One of the most important changes now in effect is the removal of the employer obligation to reinstate injured workers and accommodate disabled workers. This means that employers are no longer statutorily obligated to reinstate employees who have been employed by the employer for at least 12 months with WCB claims. Further, the rebuttable presumption that an employer who fails to do so is in violation of the Workers’ Compensation Act no longer applies.

The duty to reinstate has been replaced with the new “duty to cooperate” in the injured worker’s early and safe return to work. This change creates a new reciprocal worker obligation to mitigate loss of earnings from injury and to cooperate in the development of and to participate in medical and vocational rehabilitation plans. The WCB has the power to reduce or suspend wage loss benefits for workers who do not cooperate in their return to work.

However, even with the removal of the duty to reinstate injured workers under the Workers’ Compensation Act, it is important to note that employers remain obligated to accommodate disabled workers under Human Rights legislation. Employers should still obtain relevant information and conduct proper investigations into worker injuries and consider appropriate accommodation options.

Detailed information on the new legislative changes is available to all employers at WCB Alberta.
At a Glance: Other Key Changes to the Alberta Workers' Compensation Act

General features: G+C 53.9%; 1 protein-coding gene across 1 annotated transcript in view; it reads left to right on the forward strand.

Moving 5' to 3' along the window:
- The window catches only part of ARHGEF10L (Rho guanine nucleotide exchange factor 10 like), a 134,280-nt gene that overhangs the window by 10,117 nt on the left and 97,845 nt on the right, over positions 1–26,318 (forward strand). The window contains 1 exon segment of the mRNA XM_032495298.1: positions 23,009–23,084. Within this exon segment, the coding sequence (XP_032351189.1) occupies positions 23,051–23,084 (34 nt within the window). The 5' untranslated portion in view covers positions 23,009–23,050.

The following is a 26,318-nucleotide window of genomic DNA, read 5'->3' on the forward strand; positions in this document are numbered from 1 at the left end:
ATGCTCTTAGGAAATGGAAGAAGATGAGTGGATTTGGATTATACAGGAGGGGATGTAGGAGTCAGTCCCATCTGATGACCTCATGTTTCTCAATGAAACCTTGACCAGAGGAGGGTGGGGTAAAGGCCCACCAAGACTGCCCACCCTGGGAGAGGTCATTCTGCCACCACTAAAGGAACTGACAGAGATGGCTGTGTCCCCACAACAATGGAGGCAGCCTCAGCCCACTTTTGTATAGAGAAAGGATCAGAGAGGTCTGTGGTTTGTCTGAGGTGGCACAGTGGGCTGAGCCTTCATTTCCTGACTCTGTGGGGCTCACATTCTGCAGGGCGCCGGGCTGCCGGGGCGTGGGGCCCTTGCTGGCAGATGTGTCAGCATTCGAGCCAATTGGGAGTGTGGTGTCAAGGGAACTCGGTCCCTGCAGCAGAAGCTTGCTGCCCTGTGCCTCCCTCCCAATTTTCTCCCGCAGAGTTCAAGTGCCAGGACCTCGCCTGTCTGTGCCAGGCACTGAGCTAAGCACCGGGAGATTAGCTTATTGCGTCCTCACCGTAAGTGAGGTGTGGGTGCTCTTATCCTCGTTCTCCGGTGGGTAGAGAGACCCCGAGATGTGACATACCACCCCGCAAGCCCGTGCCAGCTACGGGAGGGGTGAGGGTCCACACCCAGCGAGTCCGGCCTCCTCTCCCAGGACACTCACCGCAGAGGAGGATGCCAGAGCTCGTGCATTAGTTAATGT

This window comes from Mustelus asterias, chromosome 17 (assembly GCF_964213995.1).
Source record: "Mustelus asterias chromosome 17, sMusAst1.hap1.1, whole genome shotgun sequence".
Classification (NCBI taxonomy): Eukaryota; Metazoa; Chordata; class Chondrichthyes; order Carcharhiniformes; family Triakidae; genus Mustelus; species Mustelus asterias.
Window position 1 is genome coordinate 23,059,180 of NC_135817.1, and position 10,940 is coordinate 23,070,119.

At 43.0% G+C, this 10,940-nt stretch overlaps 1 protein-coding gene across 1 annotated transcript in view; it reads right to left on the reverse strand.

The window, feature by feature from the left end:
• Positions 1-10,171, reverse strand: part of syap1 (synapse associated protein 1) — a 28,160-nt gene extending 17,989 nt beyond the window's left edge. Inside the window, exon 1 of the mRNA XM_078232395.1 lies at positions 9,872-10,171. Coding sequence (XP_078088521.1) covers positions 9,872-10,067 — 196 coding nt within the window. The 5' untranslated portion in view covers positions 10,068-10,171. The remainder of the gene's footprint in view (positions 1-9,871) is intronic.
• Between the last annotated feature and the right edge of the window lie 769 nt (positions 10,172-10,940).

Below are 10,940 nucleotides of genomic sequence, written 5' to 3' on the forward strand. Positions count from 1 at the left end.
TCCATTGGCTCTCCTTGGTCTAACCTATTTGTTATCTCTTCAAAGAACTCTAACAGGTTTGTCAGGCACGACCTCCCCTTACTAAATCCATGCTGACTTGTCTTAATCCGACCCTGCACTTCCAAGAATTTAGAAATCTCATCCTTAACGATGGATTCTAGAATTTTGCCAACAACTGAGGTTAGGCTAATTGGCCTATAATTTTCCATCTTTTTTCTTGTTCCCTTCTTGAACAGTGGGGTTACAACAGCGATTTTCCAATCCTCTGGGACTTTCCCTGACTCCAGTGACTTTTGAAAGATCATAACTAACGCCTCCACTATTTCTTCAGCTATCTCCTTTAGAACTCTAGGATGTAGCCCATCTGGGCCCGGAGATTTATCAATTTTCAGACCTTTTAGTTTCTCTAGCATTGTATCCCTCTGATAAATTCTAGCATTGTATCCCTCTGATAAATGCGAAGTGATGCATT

As of April 1, 2021 key changes to the Workers' Compensation Act include:
  • Removal of the benefit of the doubt provisions favouring workers in situations where the balance of evidence is approximately equal. However, benefit of the doubt in favour of the worker remains in place for claim eligibility and appeal decisions.
  • Employers are no longer required to contribute to health benefit plans for injured workers who are off work, as this former requirement was determined to be outside the jurisdiction of Workers’ Compensation legislation. Employers may now voluntarily choose whether to continue contributing to the health benefit plans. Injured workers will receive medical and rehabilitation benefits related to their injury while off work from the WCB.
  • The services of the former Fair Practices Office, which provided fairness reviews for workers, have been transitioned to a Fairness Review Officer reporting directly to the WCB.
  • The services of the Medical Panels Office, which resolves differences in medical opinions surrounding an injured worker’s claim, have transitioned to the Appeals Commission for Alberta Workers’ Compensation.
  • The time limit to appeal a WCB decision to the Appeals Commission for Alberta Workers’ Compensation has been reduced to one year, which is now consistent with the limitation period for review by the Dispute Resolution and Decision Review Body.
Detailed information on the new legislative changes is available to all employers at WCB Alberta.
Employee Return To Work Options
As mentioned above, new changes to the WCB Act as of April 1, 2021 introduces a new “duty to cooperate” in the injured worker’s early and safe return to work. Thus there is a new reciprocal worker obligation: to mitigate loss of earnings from injury and to cooperate in the development of and to participate in medical and vocational rehabilitation plans. 

The process involves several steps:
  • Once an employee is on an approved workers' compensation claim, a case worker will work with both the employee and employer, as well as the employees' health care provider, to develop a return-to-work plan.